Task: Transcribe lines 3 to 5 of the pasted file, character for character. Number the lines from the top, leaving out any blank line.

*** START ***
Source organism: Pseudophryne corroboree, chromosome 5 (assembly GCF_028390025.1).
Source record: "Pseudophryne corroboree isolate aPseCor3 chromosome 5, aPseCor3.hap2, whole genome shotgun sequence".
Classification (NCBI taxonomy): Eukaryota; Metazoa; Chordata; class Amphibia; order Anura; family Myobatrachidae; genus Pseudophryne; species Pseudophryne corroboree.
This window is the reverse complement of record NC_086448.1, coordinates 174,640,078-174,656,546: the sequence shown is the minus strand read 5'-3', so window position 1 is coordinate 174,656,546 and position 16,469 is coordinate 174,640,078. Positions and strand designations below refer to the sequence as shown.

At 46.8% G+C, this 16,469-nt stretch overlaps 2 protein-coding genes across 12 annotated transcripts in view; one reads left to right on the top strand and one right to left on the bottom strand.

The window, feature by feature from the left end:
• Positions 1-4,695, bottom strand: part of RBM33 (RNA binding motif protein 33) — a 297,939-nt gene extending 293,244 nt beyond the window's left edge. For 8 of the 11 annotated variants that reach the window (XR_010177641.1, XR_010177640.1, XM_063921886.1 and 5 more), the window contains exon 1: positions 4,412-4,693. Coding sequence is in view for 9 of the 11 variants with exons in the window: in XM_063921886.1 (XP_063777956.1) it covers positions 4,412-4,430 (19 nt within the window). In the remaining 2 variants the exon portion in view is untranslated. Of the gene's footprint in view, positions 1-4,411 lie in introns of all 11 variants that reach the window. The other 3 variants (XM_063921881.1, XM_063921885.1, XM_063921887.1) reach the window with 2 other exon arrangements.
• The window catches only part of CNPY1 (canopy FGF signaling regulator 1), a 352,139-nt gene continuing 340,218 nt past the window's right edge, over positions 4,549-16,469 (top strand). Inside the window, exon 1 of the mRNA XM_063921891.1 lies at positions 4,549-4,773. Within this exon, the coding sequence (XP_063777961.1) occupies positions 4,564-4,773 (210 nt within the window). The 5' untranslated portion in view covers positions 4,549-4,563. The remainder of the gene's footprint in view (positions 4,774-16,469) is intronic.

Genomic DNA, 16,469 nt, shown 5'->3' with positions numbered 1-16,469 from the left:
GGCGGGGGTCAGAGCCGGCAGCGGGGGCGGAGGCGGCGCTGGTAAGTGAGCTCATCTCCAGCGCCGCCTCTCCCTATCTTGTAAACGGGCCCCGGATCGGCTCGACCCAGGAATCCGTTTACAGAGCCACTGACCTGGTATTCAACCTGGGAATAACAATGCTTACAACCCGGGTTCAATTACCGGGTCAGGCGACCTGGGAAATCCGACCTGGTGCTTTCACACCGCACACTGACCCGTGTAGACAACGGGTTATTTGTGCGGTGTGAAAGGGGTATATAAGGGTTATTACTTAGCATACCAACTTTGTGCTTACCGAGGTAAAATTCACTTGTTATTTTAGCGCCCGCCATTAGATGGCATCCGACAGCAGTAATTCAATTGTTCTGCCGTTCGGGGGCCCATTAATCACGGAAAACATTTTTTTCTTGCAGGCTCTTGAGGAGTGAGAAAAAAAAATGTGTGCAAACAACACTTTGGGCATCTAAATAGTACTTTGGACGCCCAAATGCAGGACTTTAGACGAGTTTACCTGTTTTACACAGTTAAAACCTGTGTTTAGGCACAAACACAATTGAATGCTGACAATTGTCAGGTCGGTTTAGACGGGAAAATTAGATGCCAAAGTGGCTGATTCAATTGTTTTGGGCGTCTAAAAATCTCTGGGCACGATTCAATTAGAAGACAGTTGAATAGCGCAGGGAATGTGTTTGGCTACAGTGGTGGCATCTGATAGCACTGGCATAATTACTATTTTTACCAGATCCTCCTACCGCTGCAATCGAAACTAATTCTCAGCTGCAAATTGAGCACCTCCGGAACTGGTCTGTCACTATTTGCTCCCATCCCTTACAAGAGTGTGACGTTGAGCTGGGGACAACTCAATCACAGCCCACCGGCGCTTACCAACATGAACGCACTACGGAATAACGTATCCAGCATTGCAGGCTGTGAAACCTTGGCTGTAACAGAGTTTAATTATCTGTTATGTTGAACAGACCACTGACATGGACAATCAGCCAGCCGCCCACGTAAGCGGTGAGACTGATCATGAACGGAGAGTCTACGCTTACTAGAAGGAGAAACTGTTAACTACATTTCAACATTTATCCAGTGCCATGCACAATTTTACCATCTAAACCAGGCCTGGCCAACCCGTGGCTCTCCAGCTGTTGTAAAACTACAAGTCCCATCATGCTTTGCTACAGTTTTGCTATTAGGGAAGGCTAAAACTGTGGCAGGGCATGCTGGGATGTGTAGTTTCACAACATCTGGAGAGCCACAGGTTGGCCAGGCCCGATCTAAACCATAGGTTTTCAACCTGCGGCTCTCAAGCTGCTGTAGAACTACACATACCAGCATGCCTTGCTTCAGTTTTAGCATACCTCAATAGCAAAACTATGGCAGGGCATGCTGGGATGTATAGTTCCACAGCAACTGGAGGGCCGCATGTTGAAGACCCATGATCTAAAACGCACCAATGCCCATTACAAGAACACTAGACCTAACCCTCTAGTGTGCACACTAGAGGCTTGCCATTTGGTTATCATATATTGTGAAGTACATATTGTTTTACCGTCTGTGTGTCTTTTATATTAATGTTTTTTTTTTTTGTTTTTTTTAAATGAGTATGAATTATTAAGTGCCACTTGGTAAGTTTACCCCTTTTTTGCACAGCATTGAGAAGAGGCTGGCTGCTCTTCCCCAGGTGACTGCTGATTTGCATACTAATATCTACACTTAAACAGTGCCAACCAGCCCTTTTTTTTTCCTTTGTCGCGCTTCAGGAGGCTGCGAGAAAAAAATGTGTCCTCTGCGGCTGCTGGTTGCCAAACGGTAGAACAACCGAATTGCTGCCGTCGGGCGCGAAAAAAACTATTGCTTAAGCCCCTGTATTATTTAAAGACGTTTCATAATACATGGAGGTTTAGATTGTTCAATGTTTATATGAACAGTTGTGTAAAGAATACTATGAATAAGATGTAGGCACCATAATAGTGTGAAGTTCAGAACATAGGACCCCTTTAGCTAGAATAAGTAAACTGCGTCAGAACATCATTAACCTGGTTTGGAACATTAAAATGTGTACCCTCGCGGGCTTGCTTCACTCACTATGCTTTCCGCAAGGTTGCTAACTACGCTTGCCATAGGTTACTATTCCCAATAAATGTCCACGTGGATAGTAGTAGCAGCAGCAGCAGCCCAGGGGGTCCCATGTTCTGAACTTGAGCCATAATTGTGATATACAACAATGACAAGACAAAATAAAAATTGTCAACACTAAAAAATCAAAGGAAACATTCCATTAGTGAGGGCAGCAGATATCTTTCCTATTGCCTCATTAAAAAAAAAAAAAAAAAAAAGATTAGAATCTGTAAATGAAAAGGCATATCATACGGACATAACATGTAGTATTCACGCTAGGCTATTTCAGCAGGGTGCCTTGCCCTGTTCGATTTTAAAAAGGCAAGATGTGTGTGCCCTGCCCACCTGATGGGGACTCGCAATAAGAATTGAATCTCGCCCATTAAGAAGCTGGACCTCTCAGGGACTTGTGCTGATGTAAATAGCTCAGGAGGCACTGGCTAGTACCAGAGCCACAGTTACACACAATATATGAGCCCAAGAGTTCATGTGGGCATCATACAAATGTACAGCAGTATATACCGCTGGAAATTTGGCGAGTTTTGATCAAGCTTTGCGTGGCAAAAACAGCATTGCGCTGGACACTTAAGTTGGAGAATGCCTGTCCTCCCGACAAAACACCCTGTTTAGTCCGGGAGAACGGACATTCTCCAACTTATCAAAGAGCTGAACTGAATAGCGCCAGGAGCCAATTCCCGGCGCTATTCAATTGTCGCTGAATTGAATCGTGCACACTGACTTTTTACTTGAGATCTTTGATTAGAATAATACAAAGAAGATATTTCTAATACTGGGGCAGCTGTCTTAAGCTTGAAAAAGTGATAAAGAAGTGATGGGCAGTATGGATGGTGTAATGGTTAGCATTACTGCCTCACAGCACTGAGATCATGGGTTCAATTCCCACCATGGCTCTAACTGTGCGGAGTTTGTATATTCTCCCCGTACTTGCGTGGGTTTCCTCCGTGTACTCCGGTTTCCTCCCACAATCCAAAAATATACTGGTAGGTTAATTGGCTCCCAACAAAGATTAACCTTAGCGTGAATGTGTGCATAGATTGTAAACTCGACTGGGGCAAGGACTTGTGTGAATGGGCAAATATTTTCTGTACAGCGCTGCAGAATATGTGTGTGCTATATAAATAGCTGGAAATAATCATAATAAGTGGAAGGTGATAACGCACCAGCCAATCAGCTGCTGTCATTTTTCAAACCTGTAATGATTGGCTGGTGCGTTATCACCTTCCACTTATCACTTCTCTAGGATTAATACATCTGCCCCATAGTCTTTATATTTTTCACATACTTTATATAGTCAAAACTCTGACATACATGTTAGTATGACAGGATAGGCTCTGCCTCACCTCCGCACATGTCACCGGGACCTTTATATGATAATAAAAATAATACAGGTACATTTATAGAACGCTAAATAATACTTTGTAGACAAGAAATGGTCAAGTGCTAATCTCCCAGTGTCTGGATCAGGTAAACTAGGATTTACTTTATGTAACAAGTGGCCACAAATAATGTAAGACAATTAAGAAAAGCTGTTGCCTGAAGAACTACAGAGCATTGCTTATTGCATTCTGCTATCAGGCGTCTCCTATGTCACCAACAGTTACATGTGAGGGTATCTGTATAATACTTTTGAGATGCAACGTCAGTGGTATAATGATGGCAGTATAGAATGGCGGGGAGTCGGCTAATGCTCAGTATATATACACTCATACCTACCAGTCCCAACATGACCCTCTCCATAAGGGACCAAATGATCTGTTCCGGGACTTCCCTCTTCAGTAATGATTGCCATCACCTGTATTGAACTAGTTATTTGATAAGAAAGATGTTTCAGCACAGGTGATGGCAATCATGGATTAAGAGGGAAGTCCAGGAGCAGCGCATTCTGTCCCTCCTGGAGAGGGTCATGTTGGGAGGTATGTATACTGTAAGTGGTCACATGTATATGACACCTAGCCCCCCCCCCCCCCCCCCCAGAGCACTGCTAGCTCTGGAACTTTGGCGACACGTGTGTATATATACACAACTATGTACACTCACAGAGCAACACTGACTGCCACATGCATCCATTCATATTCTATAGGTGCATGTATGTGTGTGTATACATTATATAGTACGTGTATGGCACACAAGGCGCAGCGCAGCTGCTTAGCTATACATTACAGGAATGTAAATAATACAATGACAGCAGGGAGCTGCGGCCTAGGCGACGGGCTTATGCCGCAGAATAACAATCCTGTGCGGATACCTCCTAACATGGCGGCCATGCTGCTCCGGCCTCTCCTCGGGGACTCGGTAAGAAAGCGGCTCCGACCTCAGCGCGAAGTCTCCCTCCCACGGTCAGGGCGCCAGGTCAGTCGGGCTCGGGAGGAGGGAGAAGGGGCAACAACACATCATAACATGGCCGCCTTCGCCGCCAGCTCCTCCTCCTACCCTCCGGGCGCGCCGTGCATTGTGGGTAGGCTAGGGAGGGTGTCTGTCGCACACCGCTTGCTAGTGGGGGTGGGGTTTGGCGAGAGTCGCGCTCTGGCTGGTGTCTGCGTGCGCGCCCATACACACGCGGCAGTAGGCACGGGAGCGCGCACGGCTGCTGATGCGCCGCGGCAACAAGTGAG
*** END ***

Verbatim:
Classification (NCBI taxonomy): Eukaryota; Metazoa; Chordata; class Amphibia; order Anura; family Myobatrachidae; genus Pseudophryne; species Pseudophryne corroboree.
This window is the reverse complement of record NC_086448.1, coordinates 174,640,078-174,656,546: the sequence shown is the minus strand read 5'-3', so window position 1 is coordinate 174,656,546 and position 16,469 is coordinate 174,640,078. Positions and strand designations below refer to the sequence as shown.

At 46.8% G+C, this 16,469-nt stretch overlaps 2 protein-coding genes across 12 annotated transcripts in view; one reads left to right on the top strand and one right to left on the bottom strand.